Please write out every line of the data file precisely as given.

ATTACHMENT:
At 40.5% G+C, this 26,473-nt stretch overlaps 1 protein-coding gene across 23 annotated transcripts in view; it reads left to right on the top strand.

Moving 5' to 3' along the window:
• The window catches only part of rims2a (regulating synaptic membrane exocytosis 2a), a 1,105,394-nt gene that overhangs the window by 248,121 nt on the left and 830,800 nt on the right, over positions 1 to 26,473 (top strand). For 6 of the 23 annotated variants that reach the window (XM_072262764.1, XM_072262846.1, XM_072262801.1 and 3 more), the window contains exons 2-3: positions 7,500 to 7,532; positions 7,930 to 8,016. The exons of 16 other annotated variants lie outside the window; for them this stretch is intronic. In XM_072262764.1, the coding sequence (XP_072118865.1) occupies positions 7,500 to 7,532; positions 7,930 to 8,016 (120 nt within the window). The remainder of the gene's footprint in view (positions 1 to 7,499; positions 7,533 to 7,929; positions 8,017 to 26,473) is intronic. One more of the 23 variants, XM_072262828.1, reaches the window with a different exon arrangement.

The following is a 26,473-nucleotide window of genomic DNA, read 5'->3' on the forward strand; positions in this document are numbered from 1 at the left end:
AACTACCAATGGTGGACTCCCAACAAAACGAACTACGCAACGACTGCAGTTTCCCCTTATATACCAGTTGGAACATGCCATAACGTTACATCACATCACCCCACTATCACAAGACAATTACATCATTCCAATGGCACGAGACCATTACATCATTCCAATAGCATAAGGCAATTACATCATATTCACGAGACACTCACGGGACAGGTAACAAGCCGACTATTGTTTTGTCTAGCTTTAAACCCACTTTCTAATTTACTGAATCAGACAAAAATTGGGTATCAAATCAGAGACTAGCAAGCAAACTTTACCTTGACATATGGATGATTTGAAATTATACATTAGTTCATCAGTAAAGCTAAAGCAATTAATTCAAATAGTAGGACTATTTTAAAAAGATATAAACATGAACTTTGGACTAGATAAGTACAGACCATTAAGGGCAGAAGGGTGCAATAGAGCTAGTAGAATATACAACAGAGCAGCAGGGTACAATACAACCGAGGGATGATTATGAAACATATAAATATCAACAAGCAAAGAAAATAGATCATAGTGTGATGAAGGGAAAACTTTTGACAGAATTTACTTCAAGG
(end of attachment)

At 40.5% G+C, this 26,473-nt stretch overlaps 1 protein-coding gene across 23 annotated transcripts in view; it reads left to right on the top strand.

Moving 5' to 3' along the window:
• The window catches only part of rims2a (regulating synaptic membrane exocytosis 2a), a 1,105,394-nt gene that overhangs the window by 248,121 nt on the left and 830,800 nt on the right, over positions 1 to 26,473 (top strand). For 6 of the 23 annotated variants that reach the window (XM_072262764.1, XM_072262846.1, XM_072262801.1 and 3 more), the window contains exons 2-3: positions 7,500 to 7,532; positions 7,930 to 8,016. The exons of 16 other annotated variants lie outside the window; for them this stretch is intronic. In XM_072262764.1, the coding sequence (XP_072118865.1) occupies positions 7,500 to 7,532; positions 7,930 to 8,016 (120 nt within the window). The remainder of the gene's footprint in view (positions 1 to 7,499; positions 7,533 to 7,929; positions 8,017 to 26,473) is intronic. One more of the 23 variants, XM_072262828.1, reaches the window with a different exon arrangement.

The following is a 26,473-nucleotide window of genomic DNA, read 5'->3' on the forward strand; positions in this document are numbered from 1 at the left end:
AACTACCAATGGTGGACTCCCAACAAAACGAACTACGCAACGACTGCAGTTTCCCCTTATATACCAGTTGGAACATGCCATAACGTTACATCACATCACCCCACTATCACAAGACAATTACATCATTCCAATGGCACGAGACCATTACATCATTCCAATAGCATAAGGCAATTACATCATATTCACGAGACACTCACGGGACAGGTAACAAGCCGACTATTGTTTTGTCTAGCTTTAAACCCACTTTCTAATTTACTGAATCAGACAAAAATTGGGTATCAAATCAGAGACTAGCAAGCAAACTTTACCTTGACATATGGATGATTTGAAATTATACATTAGTTCATCAGTAAAGCTAAAGCAATTAATTCAAATAGTAGGACTATTTTAAAAAGATATAAACATGAACTTTGGACTAGATAAGTACAGACCATTAAGGGCAGAAGGGTGCAATAGAGCTAGTAGAATATACAACAGAGCAGCAGGGTACAATACAACCGAGGGATGATTATGAAACATATAAATATCAACAAGCAAAGAAAATAGATCATAGTGTGATGAAGGGAAAACTTTTGACAGAATTTACTTCAAGG